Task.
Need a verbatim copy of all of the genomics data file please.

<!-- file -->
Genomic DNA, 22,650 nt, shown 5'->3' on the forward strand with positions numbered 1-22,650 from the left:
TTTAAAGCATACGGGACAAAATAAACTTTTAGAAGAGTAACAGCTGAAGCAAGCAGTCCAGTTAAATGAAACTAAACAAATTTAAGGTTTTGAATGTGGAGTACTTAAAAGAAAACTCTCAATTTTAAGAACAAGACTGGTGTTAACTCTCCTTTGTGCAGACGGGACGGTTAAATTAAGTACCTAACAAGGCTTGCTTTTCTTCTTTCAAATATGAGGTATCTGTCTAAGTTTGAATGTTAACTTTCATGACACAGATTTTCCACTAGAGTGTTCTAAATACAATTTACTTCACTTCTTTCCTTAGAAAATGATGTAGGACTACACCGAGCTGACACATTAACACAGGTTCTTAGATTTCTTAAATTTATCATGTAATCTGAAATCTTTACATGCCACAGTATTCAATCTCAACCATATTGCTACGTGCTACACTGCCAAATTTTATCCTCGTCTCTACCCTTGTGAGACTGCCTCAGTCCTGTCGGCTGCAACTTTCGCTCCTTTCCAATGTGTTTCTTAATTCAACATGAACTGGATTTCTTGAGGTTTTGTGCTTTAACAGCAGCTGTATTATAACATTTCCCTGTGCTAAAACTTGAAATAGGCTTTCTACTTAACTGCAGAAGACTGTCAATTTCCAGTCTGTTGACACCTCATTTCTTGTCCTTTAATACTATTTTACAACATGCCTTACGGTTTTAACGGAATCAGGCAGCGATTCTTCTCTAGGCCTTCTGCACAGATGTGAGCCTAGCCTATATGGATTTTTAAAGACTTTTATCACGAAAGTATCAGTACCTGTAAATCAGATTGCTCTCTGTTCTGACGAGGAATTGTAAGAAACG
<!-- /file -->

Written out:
Genomic DNA, 22,650 nt, shown 5'->3' on the forward strand with positions numbered 1-22,650 from the left:
TTTAAAGCATACGGGACAAAATAAACTTTTAGAAGAGTAACAGCTGAAGCAAGCAGTCCAGTTAAATGAAACTAAACAAATTTAAGGTTTTGAATGTGGAGTACTTAAAAGAAAACTCTCAATTTTAAGAACAAGACTGGTGTTAACTCTCCTTTGTGCAGACGGGACGGTTAAATTAAGTACCTAACAAGGCTTGCTTTTCTTCTTTCAAATATGAGGTATCTGTCTAAGTTTGAATGTTAACTTTCATGACACAGATTTTCCACTAGAGTGTTCTAAATACAATTTACTTCACTTCTTTCCTTAGAAAATGATGTAGGACTACACCGAGCTGACACATTAACACAGGTTCTTAGATTTCTTAAATTTATCATGTAATCTGAAATCTTTACATGCCACAGTATTCAATCTCAACCATATTGCTACGTGCTACACTGCCAAATTTTATCCTCGTCTCTACCCTTGTGAGACTGCCTCAGTCCTGTCGGCTGCAACTTTCGCTCCTTTCCAATGTGTTTCTTAATTCAACATGAACTGGATTTCTTGAGGTTTTGTGCTTTAACAGCAGCTGTATTATAACATTTCCCTGTGCTAAAACTTGAAATAGGCTTTCTACTTAACTGCAGAAGACTGTCAATTTCCAGTCTGTTGACACCTCATTTCTTGTCCTTTAATACTATTTTACAACATGCCTTACGGTTTTAACGGAATCAGGCAGCGATTCTTCTCTAGGCCTTCTGCACAGATGTGAGCCTAGCCTATATGGATTTTTAAAGACTTTTATCACGAAAGTATCAGTACCTGTAAATCAGATTGCTCTCTGTTCTGACGAGGAATTGTAAGAAACG